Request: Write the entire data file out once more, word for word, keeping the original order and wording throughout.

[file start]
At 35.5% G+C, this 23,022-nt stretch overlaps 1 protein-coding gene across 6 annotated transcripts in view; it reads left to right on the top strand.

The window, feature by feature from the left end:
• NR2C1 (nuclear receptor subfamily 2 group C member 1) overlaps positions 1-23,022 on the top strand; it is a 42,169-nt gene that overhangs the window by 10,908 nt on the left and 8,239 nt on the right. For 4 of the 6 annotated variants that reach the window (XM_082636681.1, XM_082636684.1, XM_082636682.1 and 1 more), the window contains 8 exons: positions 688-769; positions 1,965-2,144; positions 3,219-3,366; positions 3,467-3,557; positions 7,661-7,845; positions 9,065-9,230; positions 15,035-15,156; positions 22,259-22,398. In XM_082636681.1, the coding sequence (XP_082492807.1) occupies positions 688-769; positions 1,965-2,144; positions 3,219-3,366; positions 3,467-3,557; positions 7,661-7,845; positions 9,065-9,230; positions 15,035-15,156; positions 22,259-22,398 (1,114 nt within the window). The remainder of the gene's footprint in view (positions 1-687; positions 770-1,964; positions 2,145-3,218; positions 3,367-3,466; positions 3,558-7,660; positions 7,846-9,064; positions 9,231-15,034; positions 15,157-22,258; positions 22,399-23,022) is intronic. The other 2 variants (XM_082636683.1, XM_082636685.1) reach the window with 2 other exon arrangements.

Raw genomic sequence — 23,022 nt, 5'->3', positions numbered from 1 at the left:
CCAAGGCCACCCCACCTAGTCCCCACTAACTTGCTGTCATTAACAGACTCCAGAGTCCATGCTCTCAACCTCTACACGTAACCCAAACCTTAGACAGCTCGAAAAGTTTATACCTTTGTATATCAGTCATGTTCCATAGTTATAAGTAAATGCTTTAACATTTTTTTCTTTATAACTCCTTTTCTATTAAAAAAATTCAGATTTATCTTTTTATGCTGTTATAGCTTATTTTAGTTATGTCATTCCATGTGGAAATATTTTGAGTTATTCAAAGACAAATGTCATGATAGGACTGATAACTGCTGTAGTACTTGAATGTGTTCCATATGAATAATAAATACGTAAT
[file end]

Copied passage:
At 35.5% G+C, this 23,022-nt stretch overlaps 1 protein-coding gene across 6 annotated transcripts in view; it reads left to right on the top strand.

The window, feature by feature from the left end:
• NR2C1 (nuclear receptor subfamily 2 group C member 1) overlaps positions 1-23,022 on the top strand; it is a 42,169-nt gene that overhangs the window by 10,908 nt on the left and 8,239 nt on the right. For 4 of the 6 annotated variants that reach the window (XM_082636681.1, XM_082636684.1, XM_082636682.1 and 1 more), the window contains 8 exons: positions 688-769; positions 1,965-2,144; positions 3,219-3,366; positions 3,467-3,557; positions 7,661-7,845; positions 9,065-9,230; positions 15,035-15,156; positions 22,259-22,398. In XM_082636681.1, the coding sequence (XP_082492807.1) occupies positions 688-769; positions 1,965-2,144; positions 3,219-3,366; positions 3,467-3,557; positions 7,661-7,845; positions 9,065-9,230; positions 15,035-15,156; positions 22,259-22,398 (1,114 nt within the window). The remainder of the gene's footprint in view (positions 1-687; positions 770-1,964; positions 2,145-3,218; positions 3,367-3,466; positions 3,558-7,660; positions 7,846-9,064; positions 9,231-15,034; positions 15,157-22,258; positions 22,399-23,022) is intronic. The other 2 variants (XM_082636683.1, XM_082636685.1) reach the window with 2 other exon arrangements.

Raw genomic sequence — 23,022 nt, 5'->3', positions numbered from 1 at the left:
CCAAGGCCACCCCACCTAGTCCCCACTAACTTGCTGTCATTAACAGACTCCAGAGTCCATGCTCTCAACCTCTACACGTAACCCAAACCTTAGACAGCTCGAAAAGTTTATACCTTTGTATATCAGTCATGTTCCATAGTTATAAGTAAATGCTTTAACATTTTTTTCTTTATAACTCCTTTTCTATTAAAAAAATTCAGATTTATCTTTTTATGCTGTTATAGCTTATTTTAGTTATGTCATTCCATGTGGAAATATTTTGAGTTATTCAAAGACAAATGTCATGATAGGACTGATAACTGCTGTAGTACTTGAATGTGTTCCATATGAATAATAAATACGTAAT